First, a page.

Investment zones in China
A comparison of investment zones in China
In the following investment reports, we summarized the basic conditions for investors using selected locations and investment zones in China.
- China's investment zones in comparison
- Guangdong province
- The province of Jiangsu
- The province of Zhejiang
- The province of Hubei
- The province of Anhui
- The province of Liaoning
- The province of Henan
- Get in touch
- Join the conversation
- Related topics
Guangdong is China’s most populous
The province of Jiangsu
The province of Jiangsu is located in the eastern part of China. Together with Shanghai and the province of Zhejiang, it forms the Yangtze River Delta Economic Zone, which is one of six
Its GDP per capita and Development and Life Index (DLI) rank first in China. Jiangsu is China’s most developed region, its urbanization rate reaching 63 percent by the end of 2012, far outstripping the national average.
The province of Zhejiang
The province of Zhejiang is in the south of Yangtze River Delta and is one of the most economically vibrant regions in China. The “Zhejiang model” favors small and domestic businesses and entrepreneurs. Disposable income per capita has ranked first in China for 21 consecutive years.
The province of Hubei
The province of Hubei is the strategic center of the “Rise of Central China” plan, while also being China’s transportation hub. It is home to a population of 400 million people within 500 kilometers of the provincial capital Wuhan City, and 1 billion people within 1000 kilometers of Wuhan.
Shanghai is a world-famous
The province of Anhui
The province of Anhui is in the center of east China. Lying in the middle and lower reaches of the Yangtze and Huai rivers, Anhui is the heart of the Yangtze River Delta and enjoys a strategic position with respect to the transportation network. By the end of 2015, its permanent resident population had reached 61.43 million, with an urbanization rate of 50.5 percent.
Anhui is an important manufacturing base for agricultural production, energy, raw materials, and processing. Automobiles, machines, household appliances, chemicals, electronic appliances, and agricultural products processing are major industries in Anhui province.
The province of Liaoning
The province of Liaoning is the southernmost part of northeast China. It borders the Yellow Sea and Bohai in the south and faces Japan and Korea across the sea. Liaoning is one of the most important old industrial bases in China, covering the widest range of industrial categories.
The equipment manufacturing and raw material processing industries are relatively well developed here. It was one of the earliest provinces to adopt reforms and the open-door policy, and its trading partners are spread over 217 countries and regions. More than 110 Fortune 500 companies have invested in Liaoning.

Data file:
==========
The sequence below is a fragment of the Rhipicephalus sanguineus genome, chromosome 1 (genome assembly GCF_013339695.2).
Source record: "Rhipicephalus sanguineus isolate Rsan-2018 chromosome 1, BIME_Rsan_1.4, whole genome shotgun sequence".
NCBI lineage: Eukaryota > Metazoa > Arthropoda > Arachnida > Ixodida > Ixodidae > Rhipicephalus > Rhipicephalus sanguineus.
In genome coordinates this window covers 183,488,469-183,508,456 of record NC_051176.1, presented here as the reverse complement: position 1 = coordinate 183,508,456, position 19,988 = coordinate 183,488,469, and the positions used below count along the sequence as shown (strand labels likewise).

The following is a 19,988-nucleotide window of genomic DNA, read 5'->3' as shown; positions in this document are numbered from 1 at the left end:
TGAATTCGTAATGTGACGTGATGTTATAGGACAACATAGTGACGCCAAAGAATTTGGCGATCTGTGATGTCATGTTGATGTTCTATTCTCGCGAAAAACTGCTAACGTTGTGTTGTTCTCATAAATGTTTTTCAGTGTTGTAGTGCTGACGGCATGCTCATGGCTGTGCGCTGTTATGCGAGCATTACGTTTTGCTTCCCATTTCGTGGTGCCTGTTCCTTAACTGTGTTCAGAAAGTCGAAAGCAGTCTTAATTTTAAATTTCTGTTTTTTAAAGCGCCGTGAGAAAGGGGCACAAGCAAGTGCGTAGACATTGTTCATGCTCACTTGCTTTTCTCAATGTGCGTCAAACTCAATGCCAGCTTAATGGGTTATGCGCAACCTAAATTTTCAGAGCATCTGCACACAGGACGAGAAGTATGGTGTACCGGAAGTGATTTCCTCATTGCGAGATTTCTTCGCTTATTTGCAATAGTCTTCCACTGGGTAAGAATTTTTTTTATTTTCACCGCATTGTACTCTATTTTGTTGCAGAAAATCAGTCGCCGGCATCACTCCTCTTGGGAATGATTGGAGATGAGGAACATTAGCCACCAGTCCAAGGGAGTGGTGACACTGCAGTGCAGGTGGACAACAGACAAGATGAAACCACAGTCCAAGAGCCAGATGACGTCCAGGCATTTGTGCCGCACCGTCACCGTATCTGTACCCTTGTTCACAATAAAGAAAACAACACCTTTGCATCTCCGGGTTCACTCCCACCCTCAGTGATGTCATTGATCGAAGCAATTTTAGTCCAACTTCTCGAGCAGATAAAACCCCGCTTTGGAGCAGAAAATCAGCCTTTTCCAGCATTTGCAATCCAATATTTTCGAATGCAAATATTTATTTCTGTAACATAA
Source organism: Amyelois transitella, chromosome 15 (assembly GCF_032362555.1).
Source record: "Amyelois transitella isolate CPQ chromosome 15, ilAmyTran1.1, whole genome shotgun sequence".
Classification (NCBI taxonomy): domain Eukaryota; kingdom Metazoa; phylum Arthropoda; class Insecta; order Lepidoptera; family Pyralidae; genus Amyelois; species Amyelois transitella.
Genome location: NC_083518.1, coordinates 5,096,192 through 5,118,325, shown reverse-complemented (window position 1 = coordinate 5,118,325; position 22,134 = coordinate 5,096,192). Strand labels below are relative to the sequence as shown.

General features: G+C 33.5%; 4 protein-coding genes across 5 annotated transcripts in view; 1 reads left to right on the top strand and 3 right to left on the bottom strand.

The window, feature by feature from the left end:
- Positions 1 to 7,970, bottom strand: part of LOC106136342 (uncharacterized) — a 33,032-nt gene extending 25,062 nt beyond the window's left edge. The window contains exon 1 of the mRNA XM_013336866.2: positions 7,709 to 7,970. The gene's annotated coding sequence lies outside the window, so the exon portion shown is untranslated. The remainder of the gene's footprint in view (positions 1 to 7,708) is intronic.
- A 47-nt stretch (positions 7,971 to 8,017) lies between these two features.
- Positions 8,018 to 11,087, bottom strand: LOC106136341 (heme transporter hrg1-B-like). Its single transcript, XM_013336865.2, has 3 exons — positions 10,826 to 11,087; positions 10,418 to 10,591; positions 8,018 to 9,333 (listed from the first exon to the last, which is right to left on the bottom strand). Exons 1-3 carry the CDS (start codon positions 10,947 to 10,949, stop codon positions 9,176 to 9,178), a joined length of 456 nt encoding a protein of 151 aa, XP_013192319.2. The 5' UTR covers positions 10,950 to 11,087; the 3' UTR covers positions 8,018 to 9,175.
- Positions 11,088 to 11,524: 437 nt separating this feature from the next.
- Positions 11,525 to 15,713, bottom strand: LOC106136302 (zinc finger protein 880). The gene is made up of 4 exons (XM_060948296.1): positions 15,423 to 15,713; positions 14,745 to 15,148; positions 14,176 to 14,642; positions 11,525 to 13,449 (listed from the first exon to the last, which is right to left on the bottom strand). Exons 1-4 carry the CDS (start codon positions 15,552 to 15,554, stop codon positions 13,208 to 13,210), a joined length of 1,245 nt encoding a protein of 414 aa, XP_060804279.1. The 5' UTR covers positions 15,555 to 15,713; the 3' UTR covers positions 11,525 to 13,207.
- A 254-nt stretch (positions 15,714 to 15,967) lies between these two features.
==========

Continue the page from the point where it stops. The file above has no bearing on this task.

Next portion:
The province of Henan
Located in the central east, and lying in the middle and lower reaches of the Yellow River, the province of Henan is one of China’s important transportation hubs. Henan is a vital province economically, its GDP ranking fifth in China, and first in central and west China in 2015.
The central plains urban agglomeration with Henan as its main region is the fourth growth pillar of China's economy. Henan has rich labor resources and an expanding consumer market. The permanent resident population reached 94.8 million by the end of 2015, making it third in China.
Tianjin, as one of the four direct-controlled municipalities of China and an important city in the Bohai Economic Rim, is playing an important role in the five strategies which are vigorously promoted by China.
In 2015, China (Tianjin) Pilot Free Trade Zone, or Tianjin FTZ for short, was officially set up. Tianjin has long been seen as a gateway for northern China to the outside world. It has also been at the forefront of China’s various types of policy reform, innovation, and strategic development initiatives.
Tianjin Economic-Technological Development Area (TEDA)
Established in 1984, TEDA was among the first of China’s specially designated national economic and technological development zones. Since 1997 when the Ministry of Commerce started a comprehensive appraisal on the investment environment in these zones, it has topped the list. After years of development, TEDA has expanded from the original 33 square kilometers to more than 400 square kilometers, and is home to over 10,000 companies. In 2010, at the first World Parks Cooperation Forum, it was recognized as “China’s Most Attractive Economic Park for Investment” and also received “AAA” rating in a report published by China Knowledge. In 2013, TEDA was rated as “China’s Most Dynamic Region” by the United Nations Industrial Development Organization (UNIDO).